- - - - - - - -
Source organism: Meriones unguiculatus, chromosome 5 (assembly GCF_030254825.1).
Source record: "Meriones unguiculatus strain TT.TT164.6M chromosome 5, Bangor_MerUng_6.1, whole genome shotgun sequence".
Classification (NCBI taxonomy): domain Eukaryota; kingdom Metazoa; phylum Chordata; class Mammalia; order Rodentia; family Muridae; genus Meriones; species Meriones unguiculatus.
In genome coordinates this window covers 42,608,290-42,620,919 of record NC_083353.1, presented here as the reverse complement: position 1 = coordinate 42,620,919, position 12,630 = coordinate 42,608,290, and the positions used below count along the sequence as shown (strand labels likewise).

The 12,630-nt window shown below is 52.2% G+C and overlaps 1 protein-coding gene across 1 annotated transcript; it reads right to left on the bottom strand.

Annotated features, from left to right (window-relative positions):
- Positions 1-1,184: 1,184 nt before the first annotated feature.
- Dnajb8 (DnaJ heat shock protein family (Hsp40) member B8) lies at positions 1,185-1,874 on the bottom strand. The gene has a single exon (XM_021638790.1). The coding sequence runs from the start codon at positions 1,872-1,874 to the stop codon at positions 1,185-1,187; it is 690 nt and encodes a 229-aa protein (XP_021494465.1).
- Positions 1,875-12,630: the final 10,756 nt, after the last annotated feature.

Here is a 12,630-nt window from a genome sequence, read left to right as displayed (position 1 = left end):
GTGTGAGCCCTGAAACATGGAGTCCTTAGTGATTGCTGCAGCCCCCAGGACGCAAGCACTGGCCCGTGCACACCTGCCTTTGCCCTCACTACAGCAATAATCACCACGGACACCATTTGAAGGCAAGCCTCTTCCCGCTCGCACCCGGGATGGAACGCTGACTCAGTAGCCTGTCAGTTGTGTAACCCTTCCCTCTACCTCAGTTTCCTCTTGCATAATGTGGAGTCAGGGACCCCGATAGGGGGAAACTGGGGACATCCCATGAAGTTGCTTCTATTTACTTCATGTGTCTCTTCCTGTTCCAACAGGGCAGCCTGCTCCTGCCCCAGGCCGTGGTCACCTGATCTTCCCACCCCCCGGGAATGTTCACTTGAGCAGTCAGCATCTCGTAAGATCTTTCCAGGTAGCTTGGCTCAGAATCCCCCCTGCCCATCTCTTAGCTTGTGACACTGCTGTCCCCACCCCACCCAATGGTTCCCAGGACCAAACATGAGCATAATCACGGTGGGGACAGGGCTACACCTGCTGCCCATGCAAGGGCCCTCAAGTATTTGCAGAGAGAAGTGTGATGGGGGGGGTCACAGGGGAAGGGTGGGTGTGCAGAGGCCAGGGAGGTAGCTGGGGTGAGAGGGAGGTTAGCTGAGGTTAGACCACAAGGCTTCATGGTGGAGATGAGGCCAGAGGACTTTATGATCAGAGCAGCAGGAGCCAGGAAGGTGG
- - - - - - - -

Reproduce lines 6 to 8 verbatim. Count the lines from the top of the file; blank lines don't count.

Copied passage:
Annotated features, from left to right (window-relative positions):
- Positions 1-1,184: 1,184 nt before the first annotated feature.
- Dnajb8 (DnaJ heat shock protein family (Hsp40) member B8) lies at positions 1,185-1,874 on the bottom strand. The gene has a single exon (XM_021638790.1). The coding sequence runs from the start codon at positions 1,872-1,874 to the stop codon at positions 1,185-1,187; it is 690 nt and encodes a 229-aa protein (XP_021494465.1).